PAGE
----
The third volume of Puppyteeth represented a big step up in terms of both format and the quality of the contributions. Every cartoonist takes maximum advantage of being able to use color, and as a result every story looks great without going too over the top into slickness. I also liked that there wasn't an explicit theme stated anywhere, but the contributors nonetheless submitted stories that dealt with issues related to death, mortality and legacy. Matt Czap's opener is a bright bit of silliness, wherein a narrator starts babbling about a story featuring a group of entirely unconnected characters. The foreward (sic) by Dan Tallarico strains really hard to try to advance its shtick and falls well short of being funny. Jory Griffis' parody of the TV show Pawn Stars is another bit of silliness that led me to believe that this anthology would be all dumb goofery, all the time.
Things pick up a bit with stories from Eric Kubli, Brandon B and Jessi Zabarsky. Their art is all of the "cute" variety, with a clear line, bright colors and strong animation influence. Kubli's story is about two kids who find a cel phone that turns out was misplaced by the Grim Reaper. It's a funny story that grows increasingly dark until they walk away from it. Brandon B's story was one of the best in the entire volume; it extrapolates a horrible cyst/boil he had on his leg and turns into a voraciously hungry and evil supernatural entity. The scene where his doctor tells him "Your leg is haunted" was one of the best beats in the whole book, and the slight flatness of his line works nicely. Zabarksy's mostly silent story involves the main character (of whom we strangely get a lot of panty shots) opening up a door in her apartment to find a flattering supernatural presence that later becomes more menacing when she steps all the way through. The transition from the cool, metallic blue in the early part of the story to the garish and disgusting extradimensional room is the best part of this mostly one-joke story.
Just as the anthology seems like it's going to be just a succession of gags, things go in a different direction. Liz Valasco contributes a genuinely strange strip done in a thin and wavering line with a subtle color wash. It's about this tiny figure who confesses to his host that he ate her cat in one bite. There's no set-up or explanation, other than the figure revealing at the end that he's some kind of avatar of death (his eyes read "you are next"), albeit one who speaks in a halting and slightly nagging vernacular. Alex Martin's strip is a pixelated series of color patterns combined with some word balloons from old Marvel comics. The pixels get bigger from page to page until they become blocks of color, given context solely because of the word balloons. The story after that features more abstract work by L.Nichols, as she addresses the concept of entropy by starting with a photograph and slowly breaking it down into fractal patterns. This is a very effective piece of comics-as-poetry, as her connections between chaos and order cleverly play themselves out in the images she chose to use. Kevin Czap's collage/paint/comics piece "Nude Heaven" is another visual stunner, a witty piece about chasing utopia that fairly uses doodles and scribbles almost as a kind of graffiti on top of the other images.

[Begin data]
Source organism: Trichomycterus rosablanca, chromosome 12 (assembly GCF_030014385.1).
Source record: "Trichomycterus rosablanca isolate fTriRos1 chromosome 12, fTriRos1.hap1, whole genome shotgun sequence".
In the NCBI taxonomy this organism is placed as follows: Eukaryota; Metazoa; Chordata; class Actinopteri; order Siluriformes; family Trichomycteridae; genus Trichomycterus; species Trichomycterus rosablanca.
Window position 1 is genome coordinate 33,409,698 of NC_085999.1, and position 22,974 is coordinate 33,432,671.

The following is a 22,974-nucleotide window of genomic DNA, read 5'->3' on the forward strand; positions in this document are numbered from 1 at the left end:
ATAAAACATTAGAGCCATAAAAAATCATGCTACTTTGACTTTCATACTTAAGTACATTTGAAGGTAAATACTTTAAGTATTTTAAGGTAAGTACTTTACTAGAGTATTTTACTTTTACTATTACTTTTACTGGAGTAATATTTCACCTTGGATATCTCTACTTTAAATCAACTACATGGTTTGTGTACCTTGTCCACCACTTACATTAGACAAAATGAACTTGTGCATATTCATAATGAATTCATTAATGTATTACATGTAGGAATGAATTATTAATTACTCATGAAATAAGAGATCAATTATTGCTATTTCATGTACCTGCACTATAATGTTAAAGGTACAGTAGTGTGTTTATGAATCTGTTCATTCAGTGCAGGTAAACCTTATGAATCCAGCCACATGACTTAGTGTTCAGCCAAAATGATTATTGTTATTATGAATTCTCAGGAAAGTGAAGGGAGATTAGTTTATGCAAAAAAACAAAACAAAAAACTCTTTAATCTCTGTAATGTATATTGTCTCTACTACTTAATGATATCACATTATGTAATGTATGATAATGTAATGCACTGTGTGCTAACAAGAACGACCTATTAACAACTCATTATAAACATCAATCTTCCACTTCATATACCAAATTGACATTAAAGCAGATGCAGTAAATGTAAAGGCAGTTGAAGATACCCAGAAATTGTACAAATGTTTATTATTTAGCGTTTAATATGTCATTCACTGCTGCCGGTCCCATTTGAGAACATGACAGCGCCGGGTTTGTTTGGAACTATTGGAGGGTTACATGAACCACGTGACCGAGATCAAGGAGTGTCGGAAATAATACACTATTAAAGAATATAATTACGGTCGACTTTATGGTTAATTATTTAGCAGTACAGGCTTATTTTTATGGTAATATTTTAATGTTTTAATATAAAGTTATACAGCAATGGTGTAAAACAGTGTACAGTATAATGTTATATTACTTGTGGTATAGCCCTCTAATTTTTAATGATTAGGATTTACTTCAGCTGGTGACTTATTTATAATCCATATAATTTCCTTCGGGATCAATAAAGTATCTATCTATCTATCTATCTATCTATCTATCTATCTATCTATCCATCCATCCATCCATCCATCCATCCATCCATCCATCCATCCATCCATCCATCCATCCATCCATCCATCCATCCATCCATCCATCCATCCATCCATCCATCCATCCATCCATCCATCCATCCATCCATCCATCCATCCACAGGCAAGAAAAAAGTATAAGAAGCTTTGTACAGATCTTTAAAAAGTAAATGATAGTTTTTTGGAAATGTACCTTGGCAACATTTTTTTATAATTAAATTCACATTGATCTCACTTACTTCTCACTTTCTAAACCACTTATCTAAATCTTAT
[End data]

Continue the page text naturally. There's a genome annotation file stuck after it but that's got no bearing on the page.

Niki Smith's "Your Hair" is about the death-throes of a relationship done in an elegant, slightly scratchy pen-and-ink style with a russet and olive color wash. Hair is the metaphor for both connection and dissolution, as a planned haircut is a sort of death-knell. Pieces by Keith Pakiz, Mandy Sampson and Cherry Au are all visually striking but not especially memorable as narratives. Au's piece is the stereotypical "artist who doesn't know what to draw and procrastinates" non-story, redeemed by the fact that she's an excellent artist. Pakiz' story is a silly one about a World War I flying ace, while Sampson's details a childhood memory. The real stand-out piece in the back of the book is Liz Suburbia's homage to Joan of Arc as a kind of punk rock figure. This is a beautiful, funny and apt framing of the famous martyr that combines stained-glass framing and iconography with comics technique and the quintessential punk attitude. She really has become a major talent and her work really shines in color. Overall, this is a solid anthology that ranges from good to very good, with a couple of excellent pieces that stand out. As a showcase for a particular group of cartoonists, it's an impressive sign that they are committed to getting better in public.